Recording


Contents

  1. Introduction
  2. What to Record
  3. Records - the Child/Young Person
  4. Personal Information
  5. Foster Carer Records

1. Introduction

A child’s records are an important source of information for them. They provide information about the sequence of events which brought about Children’s Social Care intervention into their life and (in many instances) explain the reasons for decisions about their care. These can be key to helping a child to understand themselves and their past. It may also be helpful for the child in later life when they want to understand more about their childhood. See Keeping Memories.

As a professional it is really important that you contribute to these records and keep a daily log of events about all children/young people placed with you.

This will help you to contribute to making plans about the child/young person’s future.

Records also help to make sure that situations are clearly understood and this can help if allegations are made against you. They may also be used to contribute towards a Court hearing or to make important decisions about the child/young person.

Try to write down things as soon as they happen, including the date time, who was present and what exactly was said. Notes should be brief and to the point.

You should also try and record things in a manner that you could let the person concerned see. If you think that something is so private that the young person should not see what you are going to write, you should contact your supervising social worker to talk about this and whether and how the information should be kept private.

The fostering service will provide you with records which you will complete for each child/young person in your care. Your Supervising Social Worker may look at these during supervision meetings.

You should use a diary to record appointments, meetings and arrangements.

At the Placement Planning Meeting, it should be made clear to parents and young people, (depending on their age) what you will be recording, how this will be used and how long the records will be kept. This helps to develop an open and honest relationship; you will only be recording exactly what happens.


2. What to Record

  • Contact - with the child’s family/others, how was the child, how was the family/others, when they did not turn up and any reason given;
  • Details of visits, meetings with social workers or other professionals and the child’s reaction if any;
  • School/nursery/educational setting - any important conversations you have with school, open evening, concerns or good things;
  • Dates of medical or dental appointments and treatment given. Include dates of cancelled or rearranged appointments;
  • Dates and types of immunization;
  • Date, type and length of any illnesses;
  • Details of any accidents or injuries, however slight. Name any witnesses and action taken. Record the time, date and name of the social worker to whom the incident was reported;
  • Comments the child makes that give you cause for concern, record these using the child’s own words;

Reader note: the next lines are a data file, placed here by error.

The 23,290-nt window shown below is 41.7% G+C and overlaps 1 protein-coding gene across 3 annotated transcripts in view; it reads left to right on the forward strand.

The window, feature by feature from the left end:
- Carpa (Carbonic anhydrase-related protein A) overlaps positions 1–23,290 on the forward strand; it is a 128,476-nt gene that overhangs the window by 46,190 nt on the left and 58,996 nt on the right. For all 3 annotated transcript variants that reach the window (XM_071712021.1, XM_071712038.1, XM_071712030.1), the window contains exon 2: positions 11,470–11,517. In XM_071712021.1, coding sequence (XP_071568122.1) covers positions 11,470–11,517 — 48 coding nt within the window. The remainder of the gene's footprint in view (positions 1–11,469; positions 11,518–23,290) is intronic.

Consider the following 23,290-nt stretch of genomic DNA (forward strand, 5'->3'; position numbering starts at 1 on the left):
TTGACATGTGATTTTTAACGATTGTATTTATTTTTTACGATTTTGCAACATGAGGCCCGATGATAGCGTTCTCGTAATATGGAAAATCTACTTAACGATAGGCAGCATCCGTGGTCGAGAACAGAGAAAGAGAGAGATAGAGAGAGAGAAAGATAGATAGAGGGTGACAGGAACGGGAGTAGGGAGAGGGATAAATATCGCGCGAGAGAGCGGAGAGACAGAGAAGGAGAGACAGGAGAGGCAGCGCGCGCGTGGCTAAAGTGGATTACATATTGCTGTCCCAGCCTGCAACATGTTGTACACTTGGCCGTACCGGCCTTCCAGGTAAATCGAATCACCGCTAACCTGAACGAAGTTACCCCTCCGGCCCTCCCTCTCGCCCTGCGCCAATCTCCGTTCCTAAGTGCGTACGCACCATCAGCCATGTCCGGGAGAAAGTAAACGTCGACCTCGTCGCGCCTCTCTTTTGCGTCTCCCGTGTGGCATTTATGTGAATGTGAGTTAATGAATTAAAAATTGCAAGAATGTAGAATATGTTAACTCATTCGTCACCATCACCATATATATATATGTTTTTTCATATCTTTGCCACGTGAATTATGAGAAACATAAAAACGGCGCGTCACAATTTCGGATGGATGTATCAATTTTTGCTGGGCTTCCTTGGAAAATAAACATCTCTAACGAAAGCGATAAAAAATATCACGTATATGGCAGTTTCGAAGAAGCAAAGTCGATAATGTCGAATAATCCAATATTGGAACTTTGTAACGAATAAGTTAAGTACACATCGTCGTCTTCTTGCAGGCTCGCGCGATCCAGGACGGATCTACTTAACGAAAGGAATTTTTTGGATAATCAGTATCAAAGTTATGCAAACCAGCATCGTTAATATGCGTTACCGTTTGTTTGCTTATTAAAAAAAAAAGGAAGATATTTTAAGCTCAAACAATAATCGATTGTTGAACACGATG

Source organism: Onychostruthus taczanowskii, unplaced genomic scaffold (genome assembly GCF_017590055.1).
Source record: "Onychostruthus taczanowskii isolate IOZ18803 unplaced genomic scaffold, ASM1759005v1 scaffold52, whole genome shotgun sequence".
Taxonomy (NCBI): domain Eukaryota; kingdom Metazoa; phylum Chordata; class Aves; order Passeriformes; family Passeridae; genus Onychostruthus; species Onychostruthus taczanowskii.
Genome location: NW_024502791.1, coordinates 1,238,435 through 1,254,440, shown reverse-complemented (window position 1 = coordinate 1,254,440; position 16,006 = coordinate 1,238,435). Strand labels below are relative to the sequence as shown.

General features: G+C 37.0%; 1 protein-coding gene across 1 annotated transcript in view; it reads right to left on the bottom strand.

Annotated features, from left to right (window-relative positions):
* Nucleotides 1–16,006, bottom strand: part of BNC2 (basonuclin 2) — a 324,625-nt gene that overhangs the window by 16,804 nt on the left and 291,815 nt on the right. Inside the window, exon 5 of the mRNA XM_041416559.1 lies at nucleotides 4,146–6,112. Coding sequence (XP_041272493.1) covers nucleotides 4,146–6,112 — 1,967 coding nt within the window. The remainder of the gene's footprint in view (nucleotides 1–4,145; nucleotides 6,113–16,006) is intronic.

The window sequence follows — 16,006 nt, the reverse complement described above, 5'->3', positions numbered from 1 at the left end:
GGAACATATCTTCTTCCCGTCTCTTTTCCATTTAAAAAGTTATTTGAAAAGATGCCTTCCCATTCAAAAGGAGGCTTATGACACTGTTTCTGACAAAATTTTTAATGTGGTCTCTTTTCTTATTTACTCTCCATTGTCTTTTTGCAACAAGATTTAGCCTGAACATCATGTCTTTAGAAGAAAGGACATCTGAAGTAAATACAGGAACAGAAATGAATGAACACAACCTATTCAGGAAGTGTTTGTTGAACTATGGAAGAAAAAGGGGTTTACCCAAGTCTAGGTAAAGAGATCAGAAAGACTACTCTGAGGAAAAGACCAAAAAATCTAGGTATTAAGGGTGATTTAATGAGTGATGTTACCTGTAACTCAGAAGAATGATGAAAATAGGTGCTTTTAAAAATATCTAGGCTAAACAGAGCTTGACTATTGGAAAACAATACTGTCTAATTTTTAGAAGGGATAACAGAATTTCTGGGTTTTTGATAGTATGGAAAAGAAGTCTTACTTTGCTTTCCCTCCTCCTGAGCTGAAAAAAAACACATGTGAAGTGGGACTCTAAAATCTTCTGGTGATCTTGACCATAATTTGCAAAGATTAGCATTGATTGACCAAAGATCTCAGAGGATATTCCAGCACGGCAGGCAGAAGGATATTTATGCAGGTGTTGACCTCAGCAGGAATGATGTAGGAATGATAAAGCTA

• Details of the child’s behaviour that causes concern. Record their actual behaviour, what happened before the behaviour and how you dealt with it;
  • Any positive improvements, achievements and significant events for the child;
  • Dates when the child is away from the foster home – with family, friends, school trips, introductions to new carers;
  • If the child/young person goes missing;
  • Details of times when the child is with other carers such as babysitters and who they were;
  • Any involvement with the Police;
  • Details of any theft or damage caused by the child;
  • Details of any specific incidents e.g. if the child goes missing, events or changes of circumstances of your household. Include any complaint disagreements with the child or their family;
  • Any significant milestones in the child’s development such as their first word or first steps;
  • Any other significant event or information.


3. Records - the Child/Young Person

When a child/young person is placed with you, the child’s social worker will give you:

If there are any further reviews about the child/young person’s progress, you should attend the review and receive copies of the minutes. Copies of all these documents should be kept as part of the child’s records.

You should ask the child their views, wishes and feelings and make sure their voice is heard when planning care and support. They should also be told when this is not possible and why.


4. Personal Information

All records, irrespective of whether they are paper or electronic, should be securely kept and electronic messaging (e.g. e-mails) should also be sent in a secure and safe way so as to preserve their confidential and professional nature.

You may need to share limited information with close family members and your own children depending on their age and understanding. If you are unsure about how much to share ask the child's social worker. 

You can share basic information with doctors; health visitors etc., but if they need further information that you are unsure whether you can share, give them the social worker's contact details. If professionals visit the child/young person at home you should ask to see their identification card.


5. Foster Carer Records

You will have information kept on you including your supervision meetings, any allegations and training and development records.

These will be kept for at least 10 years after the date that your approval was terminated.